• BlackSwan says:

        Chomsky is like a petulent child or the minister of propaganda. He does nothing to further America in the world and only speaks when he can put it down. He NEVER says anything good about America. Yet he somehow finds ways to spin things to make Cuba or Venezuela look good. Ironically Chomsky’s hero would have called him a useful idiot.

    • Blair T says:

      One of Chomsky’s positions I have heard him express is that as a citizen of a country you share moral responsibility for your country’s actions and that we should all make an effort to be informed about politics. If someone is acting in your name, and you think they are doing something wrong, you are obligated to say so. Thus, his focus on American actions and seeking to influence and change policy is not ‘hate’ but what a responsible citizen should do. But, that is not to say that he doesn’t criticize other countries – he does. To me he seems rather principled on this point.

      Your citation of WWII is an excellent example of the type of thinking that propagates double standards in foreign policy. Do you really think that because the USA was instrumental in defeating enemies 65 years ago that it should get a pass every time it props up a corrupt government? If you take that point seriously – the USSR did the most to defeat Germany in WWII – does that information enter into your calculations when evaluating post WWII USSR foreign policy decision?

      • sunny says:

        If you believe Chomsky is just being a good citizen of the world then explain his love affair with Cuba. A country where you are thrown in jail for disagreeing with their leader. A country where citizens have been killed by the tens of thousands if not hundreds of thousands. A great example of socialism/communism. Why does he LOVE Cuba and HATE the U.S. The reason is he is a Marxist/Socialist and he in fact hates the U.S.

        I am not in favor of nation building or propping up corrupt governments. However I am also not in favor of suicidal foriegn policy. One person’s “corrupt government” is another person’s “lesser of two evils”. So I guess some of these corrupt governments you disdain are better left alive rather then overthrown. Did you have a favorite “corrupt government” that we propped up?

      • zoli says:

        Hmm, can you show me any sources which show that he has a “love affair with cuba”? I read two books of him and saw several videos and never saw anything like that. If it is truly as you say it would be very interesting to see what he says/ writes about this topic…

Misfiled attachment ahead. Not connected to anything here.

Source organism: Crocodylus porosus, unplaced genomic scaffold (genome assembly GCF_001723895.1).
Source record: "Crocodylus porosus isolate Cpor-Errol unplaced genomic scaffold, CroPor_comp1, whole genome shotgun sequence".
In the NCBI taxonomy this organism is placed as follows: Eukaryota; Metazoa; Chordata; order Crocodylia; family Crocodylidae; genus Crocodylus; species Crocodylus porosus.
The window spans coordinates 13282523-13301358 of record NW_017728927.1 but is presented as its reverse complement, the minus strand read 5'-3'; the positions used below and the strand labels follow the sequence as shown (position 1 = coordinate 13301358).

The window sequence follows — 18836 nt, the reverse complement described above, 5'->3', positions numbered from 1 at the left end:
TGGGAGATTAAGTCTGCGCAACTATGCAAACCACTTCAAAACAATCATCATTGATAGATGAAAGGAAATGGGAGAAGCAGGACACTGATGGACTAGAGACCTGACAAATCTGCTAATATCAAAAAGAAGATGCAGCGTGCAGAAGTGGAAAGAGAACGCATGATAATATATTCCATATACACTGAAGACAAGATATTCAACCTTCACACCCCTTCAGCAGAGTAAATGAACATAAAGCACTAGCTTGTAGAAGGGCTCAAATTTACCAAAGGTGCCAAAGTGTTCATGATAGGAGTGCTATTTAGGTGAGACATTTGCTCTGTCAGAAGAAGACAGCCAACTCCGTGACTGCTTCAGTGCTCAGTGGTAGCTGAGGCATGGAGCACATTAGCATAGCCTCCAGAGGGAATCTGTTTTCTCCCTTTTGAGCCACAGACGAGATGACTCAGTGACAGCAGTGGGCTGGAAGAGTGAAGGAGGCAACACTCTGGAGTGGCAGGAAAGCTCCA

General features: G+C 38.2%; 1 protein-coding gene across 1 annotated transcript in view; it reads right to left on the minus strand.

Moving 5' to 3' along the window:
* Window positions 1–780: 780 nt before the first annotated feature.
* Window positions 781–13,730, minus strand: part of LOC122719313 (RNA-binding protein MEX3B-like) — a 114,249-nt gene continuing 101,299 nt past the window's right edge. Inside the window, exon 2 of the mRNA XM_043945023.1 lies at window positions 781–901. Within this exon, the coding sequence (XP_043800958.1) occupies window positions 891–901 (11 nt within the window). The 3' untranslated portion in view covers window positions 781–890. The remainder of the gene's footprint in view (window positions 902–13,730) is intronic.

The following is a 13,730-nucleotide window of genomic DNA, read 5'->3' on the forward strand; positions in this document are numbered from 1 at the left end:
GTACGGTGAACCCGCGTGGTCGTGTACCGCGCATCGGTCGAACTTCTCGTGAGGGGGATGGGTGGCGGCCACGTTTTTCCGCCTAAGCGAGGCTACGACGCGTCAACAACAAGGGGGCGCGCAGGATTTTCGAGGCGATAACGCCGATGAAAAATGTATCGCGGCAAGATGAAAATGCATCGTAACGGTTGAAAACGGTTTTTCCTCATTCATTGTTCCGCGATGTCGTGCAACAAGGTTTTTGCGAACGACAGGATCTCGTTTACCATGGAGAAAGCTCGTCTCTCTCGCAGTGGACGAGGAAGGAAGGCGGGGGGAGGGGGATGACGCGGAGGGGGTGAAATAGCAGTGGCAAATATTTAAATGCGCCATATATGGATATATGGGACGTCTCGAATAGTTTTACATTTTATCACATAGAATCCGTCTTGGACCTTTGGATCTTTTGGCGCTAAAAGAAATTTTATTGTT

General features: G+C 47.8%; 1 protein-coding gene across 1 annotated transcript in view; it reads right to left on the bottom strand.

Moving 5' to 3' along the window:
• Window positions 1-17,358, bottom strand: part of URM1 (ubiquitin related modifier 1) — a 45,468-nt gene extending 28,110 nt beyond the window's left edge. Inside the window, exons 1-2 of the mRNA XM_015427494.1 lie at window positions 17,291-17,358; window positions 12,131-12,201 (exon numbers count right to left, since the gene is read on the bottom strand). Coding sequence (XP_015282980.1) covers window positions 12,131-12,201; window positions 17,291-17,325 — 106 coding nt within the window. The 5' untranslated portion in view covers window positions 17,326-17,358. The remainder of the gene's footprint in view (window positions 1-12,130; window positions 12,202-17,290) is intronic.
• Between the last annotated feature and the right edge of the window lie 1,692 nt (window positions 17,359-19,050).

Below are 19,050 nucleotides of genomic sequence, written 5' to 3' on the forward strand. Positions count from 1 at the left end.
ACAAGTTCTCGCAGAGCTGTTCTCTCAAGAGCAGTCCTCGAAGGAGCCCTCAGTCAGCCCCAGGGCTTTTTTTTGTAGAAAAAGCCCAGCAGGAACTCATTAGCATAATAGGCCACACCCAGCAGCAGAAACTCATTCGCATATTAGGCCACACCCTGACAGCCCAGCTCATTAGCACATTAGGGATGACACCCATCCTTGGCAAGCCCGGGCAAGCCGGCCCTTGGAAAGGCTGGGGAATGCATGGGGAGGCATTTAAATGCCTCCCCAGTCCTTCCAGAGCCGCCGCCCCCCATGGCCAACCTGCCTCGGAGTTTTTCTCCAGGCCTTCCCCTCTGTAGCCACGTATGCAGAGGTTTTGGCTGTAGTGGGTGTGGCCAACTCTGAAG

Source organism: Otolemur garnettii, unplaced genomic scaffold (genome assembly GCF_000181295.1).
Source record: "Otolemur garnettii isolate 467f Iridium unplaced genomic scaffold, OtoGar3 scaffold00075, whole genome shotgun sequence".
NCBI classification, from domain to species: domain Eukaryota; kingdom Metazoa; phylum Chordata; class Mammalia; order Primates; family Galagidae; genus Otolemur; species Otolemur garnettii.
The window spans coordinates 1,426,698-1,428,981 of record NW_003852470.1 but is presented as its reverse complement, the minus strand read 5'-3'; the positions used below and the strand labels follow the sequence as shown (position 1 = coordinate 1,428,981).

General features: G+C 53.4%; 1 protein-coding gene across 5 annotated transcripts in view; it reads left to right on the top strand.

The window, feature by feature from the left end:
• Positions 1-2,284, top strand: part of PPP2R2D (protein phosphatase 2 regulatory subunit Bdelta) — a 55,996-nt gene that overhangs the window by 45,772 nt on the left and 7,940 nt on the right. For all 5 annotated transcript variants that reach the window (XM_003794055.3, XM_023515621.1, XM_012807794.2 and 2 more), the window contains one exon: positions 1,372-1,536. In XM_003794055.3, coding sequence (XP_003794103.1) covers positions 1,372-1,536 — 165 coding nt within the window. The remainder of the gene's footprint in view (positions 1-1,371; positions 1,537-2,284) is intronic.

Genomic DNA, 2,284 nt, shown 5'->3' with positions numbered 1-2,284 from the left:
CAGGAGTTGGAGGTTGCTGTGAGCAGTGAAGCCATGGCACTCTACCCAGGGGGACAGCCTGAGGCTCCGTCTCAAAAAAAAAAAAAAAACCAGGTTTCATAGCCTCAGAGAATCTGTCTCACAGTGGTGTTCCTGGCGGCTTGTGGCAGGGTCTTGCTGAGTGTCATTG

• sunny says:

        Zoli from what you’ve said and the fact you read two books on him it does not sound like you are open to hearing anything bad about your hero. Let me suggest you Google it. But somehow I suspect that you will look for a reason to be a denier.

    • Derek Dadey says:

      Oh lordy how I hate the endless claims that America won WW2(single handedly I believe with a single punch of uncle sams mighty arm). The real heavy lifting was done by Stalin’s Soviet Union, they may have been led by a tyrant but they bore the brunt of the fighting. America’s entry to the war certainly ended things faster, but America’s only key role was to be a weapons factory for the allies. Little off topic but a pet peeve of mine.

  25. Sunny says:

    When we lose “this position to somebody else” it will be Chomsky and people like him that caused it.

  26. Henry says:

    Have any of the conspiracy theorists ever replicated the shooting in a way that is consistent with the evidence? Would a bullet fired from the grassy knoll or wherever their theory dictates lead to the same head wounds and movement as shown in the film? It seems to me, the burden of proof should be on them since they are the ones making the extraordinary claims.

  27. sunny says:

    I do in fact agree that any opposing theory would have to be proven. I do not know what happened and I have no counter-theory. I do not even know that Oswald didn’t fire the gun. I merely pointed out the errors and the coverup. If the Warren Commission had merely reported the facts as they knew them I think 90% of the conspiracy theorists would have never popped up. It was BECAUSE the Warren commission felt the need to fabricate evidence and suborn perjury that most of the questions have come up.

  28. rabrav says:

    loved Seinfeld’s lighter take on this –

    ‘magic loogie’